Governor says Loughry should resign

By Chris Dickerson | Oct 22, 2018

Justice Allen Loughry, right, swore in Gov. Jim Justice in 2017.  

CHARLESTON – Gov. Jim Justice says convicted and suspended state Supreme Court Justice Allen Loughry should resign.

“I wish to goodness that Judge Loughry would just do what seems to be the right thing,” Justice said Oct. 22 during a press conference. “Now, I don’t portray to know every little detail, but it just seems the right thing is resignation and go on down the road.”

Last week, Loughry’s attorney John Carr filed a motion with the state Supreme Court to have his impending impeachment trial stopped. The court already has granted such a request to Chief Justice Margaret Workman and former Justice Robin Jean Davis.

The week before that, a federal jury found Loughry guilty on 11 of 22 counts during his criminal trial. He was accused of mail and wire fraud, witness tampering and lying to federal agents. His sentencing is scheduled for January.

Loughry was suspended earlier this year by the state Supreme Court based on 32 similar charges brought against him by the state Judicial Investigation Commission. He also was impeached – along with Workman, Davis and Justice Beth Walker. Walker already had her trial in the state Senate and was acquitted.

Earlier this month, an acting Supreme Court ruled in Workman’s favor to stop her impeachment trial on constitutional and procedural grounds, saying the House of Delegate did not follow proper procedures. That included not passing a full resolution adopting the articles of impeachment and not having the findings of fact in the articles. Davis filed a motion similar to Loughry and had her impending trial stopped by Cabell Circuit Judge Paul Farrell, who is overseeing the impeachment trials. No ruling has been issued concerning Loughry’s impeachment trial yet.

But during his Oct. 22 press conference, Justice said he wasn’t ready to call the House back into special session yet to deal with the issue.

“I’ve thought a lot about it. And the Justice Loughry thing is … It’s terribly unfortunate in many ways, especially unfortunate to the state of West Virginia,” he said. “While it is monstrously important, unbelievably important, it’s easy to get wrapped up in the drama. And we don’t need to be wrapped up in the drama.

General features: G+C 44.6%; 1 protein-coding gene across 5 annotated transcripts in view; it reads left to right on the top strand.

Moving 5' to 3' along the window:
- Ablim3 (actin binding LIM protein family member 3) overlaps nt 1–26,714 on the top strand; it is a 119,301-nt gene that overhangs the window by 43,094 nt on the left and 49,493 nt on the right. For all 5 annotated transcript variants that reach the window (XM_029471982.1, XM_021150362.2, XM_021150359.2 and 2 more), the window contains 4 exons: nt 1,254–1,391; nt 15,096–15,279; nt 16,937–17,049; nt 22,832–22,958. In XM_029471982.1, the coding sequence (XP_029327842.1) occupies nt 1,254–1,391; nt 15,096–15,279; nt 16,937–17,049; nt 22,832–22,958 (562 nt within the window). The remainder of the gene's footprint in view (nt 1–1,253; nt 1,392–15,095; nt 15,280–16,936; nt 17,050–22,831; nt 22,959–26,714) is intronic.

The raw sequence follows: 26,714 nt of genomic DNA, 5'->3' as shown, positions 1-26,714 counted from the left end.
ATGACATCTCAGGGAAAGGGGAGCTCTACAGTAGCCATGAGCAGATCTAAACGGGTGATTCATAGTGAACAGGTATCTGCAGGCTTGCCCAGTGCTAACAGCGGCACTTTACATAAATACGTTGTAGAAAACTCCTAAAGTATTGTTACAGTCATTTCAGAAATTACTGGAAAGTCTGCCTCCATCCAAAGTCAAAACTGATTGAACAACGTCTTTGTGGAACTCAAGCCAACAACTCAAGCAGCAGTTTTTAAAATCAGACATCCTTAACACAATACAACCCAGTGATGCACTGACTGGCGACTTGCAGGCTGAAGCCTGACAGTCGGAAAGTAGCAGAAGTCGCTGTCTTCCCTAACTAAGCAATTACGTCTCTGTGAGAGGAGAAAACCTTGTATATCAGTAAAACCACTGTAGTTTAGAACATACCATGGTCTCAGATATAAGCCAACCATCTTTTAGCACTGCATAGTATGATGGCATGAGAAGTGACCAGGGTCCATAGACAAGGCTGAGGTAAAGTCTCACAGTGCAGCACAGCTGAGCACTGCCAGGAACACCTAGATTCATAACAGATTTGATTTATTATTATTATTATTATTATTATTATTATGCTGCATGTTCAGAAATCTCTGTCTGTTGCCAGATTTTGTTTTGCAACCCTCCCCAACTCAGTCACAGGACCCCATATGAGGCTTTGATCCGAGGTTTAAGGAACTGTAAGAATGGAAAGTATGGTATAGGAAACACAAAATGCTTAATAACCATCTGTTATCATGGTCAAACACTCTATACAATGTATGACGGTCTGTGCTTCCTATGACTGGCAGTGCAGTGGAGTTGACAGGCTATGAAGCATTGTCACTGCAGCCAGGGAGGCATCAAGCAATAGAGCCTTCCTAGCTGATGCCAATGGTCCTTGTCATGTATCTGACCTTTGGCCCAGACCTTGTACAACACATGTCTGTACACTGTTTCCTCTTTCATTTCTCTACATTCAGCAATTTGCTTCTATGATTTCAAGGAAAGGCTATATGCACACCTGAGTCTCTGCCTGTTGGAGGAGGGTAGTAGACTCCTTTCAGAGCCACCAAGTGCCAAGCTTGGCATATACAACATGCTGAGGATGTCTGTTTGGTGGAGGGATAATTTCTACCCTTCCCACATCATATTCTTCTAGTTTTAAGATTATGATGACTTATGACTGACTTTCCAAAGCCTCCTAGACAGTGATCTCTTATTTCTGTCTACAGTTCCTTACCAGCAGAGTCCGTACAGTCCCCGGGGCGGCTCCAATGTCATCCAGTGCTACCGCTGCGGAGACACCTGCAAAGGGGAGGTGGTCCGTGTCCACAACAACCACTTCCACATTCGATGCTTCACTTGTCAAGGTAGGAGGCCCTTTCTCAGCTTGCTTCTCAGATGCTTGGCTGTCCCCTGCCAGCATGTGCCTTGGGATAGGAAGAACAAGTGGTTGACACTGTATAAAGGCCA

“We need to stay with what are the facts and what we should do. From my standpoint, I want to stay with the facts. The facts are just this. The House needs to do their job, and they will. And the Senate needs to do their job, and they will. Those people need to speak, and those people need to find direction without me imposing my wishes on them.”

He said the ruling on the Workman motion was a “curveball that no one really would have expected.”

“So, from that, I think it would be horribly unfair for me to intervene prior to the House and Senate not working through their situations. And that’s what they need to do. And they will, because they’re really good.”

Justice said what he hates most about the entire situation is how it’s drawing unwanted attention on the Mountain State.

“What I hate about it more than anything is it puts a national eye on West Virginia that’s not good,” Justice said. “Don’t get me wrong, I don’t begrudge in any way the reporting of what we’re talking about. I’m not saying that. I’m not saying that at all. But, I’m just cautioning all of us … we need to stay with the facts. Because every day that this continues on, and it has embarrassed West Virginia, and it has hurt West Virginia. And every day it hurts us until it’s over.”

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State of West Virginia West Virginia House of Delegates West Virginia State Senate West Virginia Supreme Court of Appeals

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